Wednesday, 10 August 2011

Some strange country of nightmares...

Everard Im Thurn - the first explorer to reach the summit of the lost world - described the landscape he discovered as “some strange country of nightmares”, because the flat upper surface of Mount Roraima had been sculpted into an extraordinary wasteland of twisted stone adorned intermittently with pools of standing water, sediment floored drainage channels or pockets of low-growing vegetation and valleys lined with sparkling quartz crystals. This ancient landscape has remained little changed for millions of years.

The prominent rock formations of the tepuis are diverse and complex, and often bizarre and intricate. 

Towering rock arches, immense mushroom-shaped masses, and gigantic columns — sometimes many meters tall and often supported on thin, narrow bases — are among the rock features that make up the diverse landscapes of the surfaces of the tepuis. On many of the lost worlds, gigantic mazes of rock pinnacles continue across the summits for kilometres, forming huge labyrinths of stone.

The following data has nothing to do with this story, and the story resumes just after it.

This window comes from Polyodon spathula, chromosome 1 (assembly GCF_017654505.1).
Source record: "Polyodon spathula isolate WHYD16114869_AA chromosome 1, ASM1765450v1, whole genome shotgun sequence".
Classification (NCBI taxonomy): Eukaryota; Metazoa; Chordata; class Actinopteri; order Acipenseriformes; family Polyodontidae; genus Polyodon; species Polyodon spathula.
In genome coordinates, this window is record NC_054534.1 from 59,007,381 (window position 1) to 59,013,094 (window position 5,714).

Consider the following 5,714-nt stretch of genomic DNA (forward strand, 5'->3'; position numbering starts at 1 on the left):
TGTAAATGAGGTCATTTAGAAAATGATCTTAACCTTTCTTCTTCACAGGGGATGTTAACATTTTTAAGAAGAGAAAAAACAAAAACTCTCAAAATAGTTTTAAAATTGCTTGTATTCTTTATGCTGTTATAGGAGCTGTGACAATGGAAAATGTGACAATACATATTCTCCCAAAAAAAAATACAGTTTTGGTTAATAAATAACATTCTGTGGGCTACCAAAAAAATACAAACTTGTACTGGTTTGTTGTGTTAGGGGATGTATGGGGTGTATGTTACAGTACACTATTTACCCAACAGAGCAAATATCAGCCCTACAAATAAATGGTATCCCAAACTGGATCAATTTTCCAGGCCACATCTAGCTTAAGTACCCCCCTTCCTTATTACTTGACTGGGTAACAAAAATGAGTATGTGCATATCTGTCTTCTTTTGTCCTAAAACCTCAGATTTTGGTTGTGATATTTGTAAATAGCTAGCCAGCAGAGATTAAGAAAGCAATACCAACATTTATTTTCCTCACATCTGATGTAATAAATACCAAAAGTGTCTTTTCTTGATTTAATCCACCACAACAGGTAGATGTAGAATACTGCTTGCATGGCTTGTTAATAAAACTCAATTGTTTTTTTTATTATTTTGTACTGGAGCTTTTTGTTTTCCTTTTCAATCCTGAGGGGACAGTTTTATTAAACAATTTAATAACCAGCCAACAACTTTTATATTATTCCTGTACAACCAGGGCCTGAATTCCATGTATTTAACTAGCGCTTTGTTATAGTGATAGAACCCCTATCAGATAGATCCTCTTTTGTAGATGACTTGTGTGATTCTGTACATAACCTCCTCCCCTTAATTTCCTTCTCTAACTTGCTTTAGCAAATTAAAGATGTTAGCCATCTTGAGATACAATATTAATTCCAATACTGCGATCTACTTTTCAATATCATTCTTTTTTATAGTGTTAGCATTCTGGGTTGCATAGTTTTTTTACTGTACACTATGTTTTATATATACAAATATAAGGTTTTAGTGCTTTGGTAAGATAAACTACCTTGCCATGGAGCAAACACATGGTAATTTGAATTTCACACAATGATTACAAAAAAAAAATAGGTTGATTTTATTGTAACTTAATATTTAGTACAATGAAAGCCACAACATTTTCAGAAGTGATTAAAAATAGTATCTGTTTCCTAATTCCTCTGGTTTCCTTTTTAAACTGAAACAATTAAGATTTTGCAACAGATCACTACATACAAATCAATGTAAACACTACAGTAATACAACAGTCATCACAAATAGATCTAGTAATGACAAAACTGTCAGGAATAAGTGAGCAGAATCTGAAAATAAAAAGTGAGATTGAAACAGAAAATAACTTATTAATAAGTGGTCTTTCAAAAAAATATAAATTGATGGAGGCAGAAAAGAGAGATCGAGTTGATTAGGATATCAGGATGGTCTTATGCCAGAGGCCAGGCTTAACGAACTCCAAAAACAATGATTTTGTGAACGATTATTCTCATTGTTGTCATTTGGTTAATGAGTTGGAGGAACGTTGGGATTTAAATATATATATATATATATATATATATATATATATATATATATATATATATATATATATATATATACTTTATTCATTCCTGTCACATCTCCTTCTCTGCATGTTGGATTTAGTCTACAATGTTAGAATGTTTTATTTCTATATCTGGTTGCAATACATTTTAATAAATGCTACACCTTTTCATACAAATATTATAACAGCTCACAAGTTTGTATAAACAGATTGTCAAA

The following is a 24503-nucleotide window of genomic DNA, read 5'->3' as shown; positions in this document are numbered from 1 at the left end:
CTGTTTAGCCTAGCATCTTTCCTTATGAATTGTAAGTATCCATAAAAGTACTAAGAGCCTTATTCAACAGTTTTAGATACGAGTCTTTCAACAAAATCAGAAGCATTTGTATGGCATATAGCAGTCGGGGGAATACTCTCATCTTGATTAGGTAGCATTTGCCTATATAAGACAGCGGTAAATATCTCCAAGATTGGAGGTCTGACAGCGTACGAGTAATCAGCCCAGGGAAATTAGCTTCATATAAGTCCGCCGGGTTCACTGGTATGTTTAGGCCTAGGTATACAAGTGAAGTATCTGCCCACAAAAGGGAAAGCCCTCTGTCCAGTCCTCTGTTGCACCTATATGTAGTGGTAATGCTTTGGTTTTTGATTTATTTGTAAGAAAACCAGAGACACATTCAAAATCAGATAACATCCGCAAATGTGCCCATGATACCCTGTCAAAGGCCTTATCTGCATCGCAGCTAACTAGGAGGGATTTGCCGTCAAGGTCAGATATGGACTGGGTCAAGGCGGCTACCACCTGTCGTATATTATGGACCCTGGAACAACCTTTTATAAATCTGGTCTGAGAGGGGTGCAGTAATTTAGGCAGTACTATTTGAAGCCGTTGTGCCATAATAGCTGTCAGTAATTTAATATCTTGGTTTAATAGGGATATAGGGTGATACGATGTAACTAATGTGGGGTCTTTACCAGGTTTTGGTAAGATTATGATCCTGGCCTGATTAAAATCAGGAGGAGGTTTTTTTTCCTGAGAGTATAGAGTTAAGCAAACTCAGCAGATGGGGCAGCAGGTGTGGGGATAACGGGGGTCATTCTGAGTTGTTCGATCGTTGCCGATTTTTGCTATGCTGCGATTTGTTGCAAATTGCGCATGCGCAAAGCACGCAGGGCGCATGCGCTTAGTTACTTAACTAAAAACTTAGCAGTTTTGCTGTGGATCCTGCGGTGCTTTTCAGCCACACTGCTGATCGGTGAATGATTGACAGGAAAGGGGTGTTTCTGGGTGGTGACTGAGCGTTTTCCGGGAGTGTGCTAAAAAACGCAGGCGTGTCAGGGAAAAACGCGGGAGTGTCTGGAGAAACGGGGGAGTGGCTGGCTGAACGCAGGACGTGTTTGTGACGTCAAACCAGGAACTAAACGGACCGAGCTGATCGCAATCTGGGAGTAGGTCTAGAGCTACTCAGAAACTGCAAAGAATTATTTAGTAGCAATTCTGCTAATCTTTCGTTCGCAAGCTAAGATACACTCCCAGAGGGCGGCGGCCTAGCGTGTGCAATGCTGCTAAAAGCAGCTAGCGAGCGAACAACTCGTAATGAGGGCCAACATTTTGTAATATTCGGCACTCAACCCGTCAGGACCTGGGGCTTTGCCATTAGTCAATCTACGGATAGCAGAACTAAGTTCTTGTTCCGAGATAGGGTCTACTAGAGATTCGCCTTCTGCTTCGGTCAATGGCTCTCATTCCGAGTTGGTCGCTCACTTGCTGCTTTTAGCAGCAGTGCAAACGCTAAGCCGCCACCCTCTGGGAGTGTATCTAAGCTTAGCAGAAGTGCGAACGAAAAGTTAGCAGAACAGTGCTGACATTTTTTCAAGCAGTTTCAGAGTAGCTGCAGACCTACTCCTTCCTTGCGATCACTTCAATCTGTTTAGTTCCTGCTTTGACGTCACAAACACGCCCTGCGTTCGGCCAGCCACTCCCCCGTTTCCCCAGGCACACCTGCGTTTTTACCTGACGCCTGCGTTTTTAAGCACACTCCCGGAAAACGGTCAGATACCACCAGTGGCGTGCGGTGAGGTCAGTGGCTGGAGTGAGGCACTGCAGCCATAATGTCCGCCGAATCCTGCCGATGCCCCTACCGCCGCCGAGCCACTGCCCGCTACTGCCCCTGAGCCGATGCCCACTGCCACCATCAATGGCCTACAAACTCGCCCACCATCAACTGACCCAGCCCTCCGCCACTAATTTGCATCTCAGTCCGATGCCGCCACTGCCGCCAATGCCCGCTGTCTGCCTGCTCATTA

Often the rock labyrinths are criss-crossed with ravines, so their exploration is both difficult and slow. As a result, most remain little explored, and haunted with the beliefs of local Pemon Amerindians who regard the plateau summits as the lands of the god and spirits. As many of the rock formations may resemble shapes, animals and even faces, it is easy to understand this revered spirituality!

To book your ticket for the Premiere of The Lost World Film on Tuesday 13th September 2011 please visit - tickets are priced at just £15.00

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